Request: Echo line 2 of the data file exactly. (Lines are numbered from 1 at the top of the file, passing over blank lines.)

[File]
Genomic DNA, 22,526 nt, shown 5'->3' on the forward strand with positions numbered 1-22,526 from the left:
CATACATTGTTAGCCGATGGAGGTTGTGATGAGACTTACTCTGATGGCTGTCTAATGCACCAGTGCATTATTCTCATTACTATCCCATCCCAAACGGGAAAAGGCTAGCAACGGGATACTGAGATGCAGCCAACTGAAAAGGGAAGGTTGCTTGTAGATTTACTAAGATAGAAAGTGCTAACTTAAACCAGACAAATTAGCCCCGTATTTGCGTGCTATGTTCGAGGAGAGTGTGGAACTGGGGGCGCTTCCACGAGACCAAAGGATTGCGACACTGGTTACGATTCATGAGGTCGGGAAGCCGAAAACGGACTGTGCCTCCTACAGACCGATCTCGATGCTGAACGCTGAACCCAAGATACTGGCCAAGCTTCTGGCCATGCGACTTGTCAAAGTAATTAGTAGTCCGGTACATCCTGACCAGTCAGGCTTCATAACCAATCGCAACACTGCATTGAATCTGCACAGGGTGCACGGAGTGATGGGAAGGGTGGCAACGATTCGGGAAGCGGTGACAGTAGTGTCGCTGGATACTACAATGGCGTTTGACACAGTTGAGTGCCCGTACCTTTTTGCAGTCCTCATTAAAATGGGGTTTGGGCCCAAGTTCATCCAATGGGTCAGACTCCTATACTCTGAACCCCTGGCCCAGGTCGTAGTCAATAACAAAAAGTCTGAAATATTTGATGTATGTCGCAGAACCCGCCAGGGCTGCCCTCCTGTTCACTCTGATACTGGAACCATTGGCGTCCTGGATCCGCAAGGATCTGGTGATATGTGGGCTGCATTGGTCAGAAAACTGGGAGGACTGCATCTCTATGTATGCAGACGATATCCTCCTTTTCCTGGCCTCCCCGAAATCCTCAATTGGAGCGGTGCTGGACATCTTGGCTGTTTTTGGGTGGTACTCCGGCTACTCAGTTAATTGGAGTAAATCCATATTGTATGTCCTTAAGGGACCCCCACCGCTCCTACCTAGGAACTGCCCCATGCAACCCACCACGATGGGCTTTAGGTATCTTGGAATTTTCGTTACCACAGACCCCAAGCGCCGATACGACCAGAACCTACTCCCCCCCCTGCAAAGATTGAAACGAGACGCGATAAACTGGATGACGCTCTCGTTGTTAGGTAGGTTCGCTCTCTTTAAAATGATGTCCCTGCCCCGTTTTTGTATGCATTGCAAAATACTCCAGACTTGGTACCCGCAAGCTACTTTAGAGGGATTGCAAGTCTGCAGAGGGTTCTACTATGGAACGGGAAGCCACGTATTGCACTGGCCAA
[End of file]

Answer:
CATACATTGTTAGCCGATGGAGGTTGTGATGAGACTTACTCTGATGGCTGTCTAATGCACCAGTGCATTATTCTCATTACTATCCCATCCCAAACGGGAAAAGGCTAGCAACGGGATACTGAGATGCAGCCAACTGAAAAGGGAAGGTTGCTTGTAGATTTACTAAGATAGAAAGTGCTAACTTAAACCAGACAAATTAGCCCCGTATTTGCGTGCTATGTTCGAGGAGAGTGTGGAACTGGGGGCGCTTCCACGAGACCAAAGGATTGCGACACTGGTTACGATTCATGAGGTCGGGAAGCCGAAAACGGACTGTGCCTCCTACAGACCGATCTCGATGCTGAACGCTGAACCCAAGATACTGGCCAAGCTTCTGGCCATGCGACTTGTCAAAGTAATTAGTAGTCCGGTACATCCTGACCAGTCAGGCTTCATAACCAATCGCAACACTGCATTGAATCTGCACAGGGTGCACGGAGTGATGGGAAGGGTGGCAACGATTCGGGAAGCGGTGACAGTAGTGTCGCTGGATACTACAATGGCGTTTGACACAGTTGAGTGCCCGTACCTTTTTGCAGTCCTCATTAAAATGGGGTTTGGGCCCAAGTTCATCCAATGGGTCAGACTCCTATACTCTGAACCCCTGGCCCAGGTCGTAGTCAATAACAAAAAGTCTGAAATATTTGATGTATGTCGCAGAACCCGCCAGGGCTGCCCTCCTGTTCACTCTGATACTGGAACCATTGGCGTCCTGGATCCGCAAGGATCTGGTGATATGTGGGCTGCATTGGTCAGAAAACTGGGAGGACTGCATCTCTATGTATGCAGACGATATCCTCCTTTTCCTGGCCTCCCCGAAATCCTCAATTGGAGCGGTGCTGGACATCTTGGCTGTTTTTGGGTGGTACTCCGGCTACTCAGTTAATTGGAGTAAATCCATATTGTATGTCCTTAAGGGACCCCCACCGCTCCTACCTAGGAACTGCCCCATGCAACCCACCACGATGGGCTTTAGGTATCTTGGAATTTTCGTTACCACAGACCCCAAGCGCCGATACGACCAGAACCTACTCCCCCCCCTGCAAAGATTGAAACGAGACGCGATAAACTGGATGACGCTCTCGTTGTTAGGTAGGTTCGCTCTCTTTAAAATGATGTCCCTGCCCCGTTTTTGTATGCATTGCAAAATACTCCAGACTTGGTACCCGCAAGCTACTTTAGAGGGATTGCAAGTCTGCAGAGGGTTCTACTATGGAACGGGAAGCCACGTATTGCACTGGCCAA